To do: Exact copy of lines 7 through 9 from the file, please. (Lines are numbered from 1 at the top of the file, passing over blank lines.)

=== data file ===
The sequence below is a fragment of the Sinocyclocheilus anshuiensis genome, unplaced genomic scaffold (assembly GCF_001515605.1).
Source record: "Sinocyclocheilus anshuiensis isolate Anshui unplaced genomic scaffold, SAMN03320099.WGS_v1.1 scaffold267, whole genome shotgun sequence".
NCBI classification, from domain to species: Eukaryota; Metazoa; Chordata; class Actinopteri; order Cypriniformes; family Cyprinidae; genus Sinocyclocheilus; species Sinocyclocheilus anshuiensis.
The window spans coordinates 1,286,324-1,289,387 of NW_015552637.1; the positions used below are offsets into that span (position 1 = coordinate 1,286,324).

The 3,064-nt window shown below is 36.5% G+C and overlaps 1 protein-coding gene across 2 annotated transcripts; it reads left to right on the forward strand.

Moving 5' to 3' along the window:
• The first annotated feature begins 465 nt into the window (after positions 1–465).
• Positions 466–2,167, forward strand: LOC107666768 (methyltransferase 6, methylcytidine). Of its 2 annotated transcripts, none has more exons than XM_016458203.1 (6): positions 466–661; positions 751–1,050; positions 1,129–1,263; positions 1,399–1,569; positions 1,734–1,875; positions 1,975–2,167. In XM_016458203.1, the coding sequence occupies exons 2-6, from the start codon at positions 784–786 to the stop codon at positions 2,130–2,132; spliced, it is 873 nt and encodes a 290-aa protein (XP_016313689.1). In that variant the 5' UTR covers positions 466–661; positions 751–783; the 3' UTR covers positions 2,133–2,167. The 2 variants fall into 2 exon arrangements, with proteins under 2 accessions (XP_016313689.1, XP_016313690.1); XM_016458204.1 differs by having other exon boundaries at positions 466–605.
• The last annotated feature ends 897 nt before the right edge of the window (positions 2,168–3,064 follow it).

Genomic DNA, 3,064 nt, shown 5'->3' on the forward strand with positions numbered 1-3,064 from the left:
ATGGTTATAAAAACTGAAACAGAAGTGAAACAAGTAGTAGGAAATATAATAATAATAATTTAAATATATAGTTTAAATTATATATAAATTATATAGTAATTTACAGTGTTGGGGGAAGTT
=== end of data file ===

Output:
• The first annotated feature begins 465 nt into the window (after positions 1–465).
• Positions 466–2,167, forward strand: LOC107666768 (methyltransferase 6, methylcytidine). Of its 2 annotated transcripts, none has more exons than XM_016458203.1 (6): positions 466–661; positions 751–1,050; positions 1,129–1,263; positions 1,399–1,569; positions 1,734–1,875; positions 1,975–2,167. In XM_016458203.1, the coding sequence occupies exons 2-6, from the start codon at positions 784–786 to the stop codon at positions 2,130–2,132; spliced, it is 873 nt and encodes a 290-aa protein (XP_016313689.1). In that variant the 5' UTR covers positions 466–661; positions 751–783; the 3' UTR covers positions 2,133–2,167. The 2 variants fall into 2 exon arrangements, with proteins under 2 accessions (XP_016313689.1, XP_016313690.1); XM_016458204.1 differs by having other exon boundaries at positions 466–605.
• The last annotated feature ends 897 nt before the right edge of the window (positions 2,168–3,064 follow it).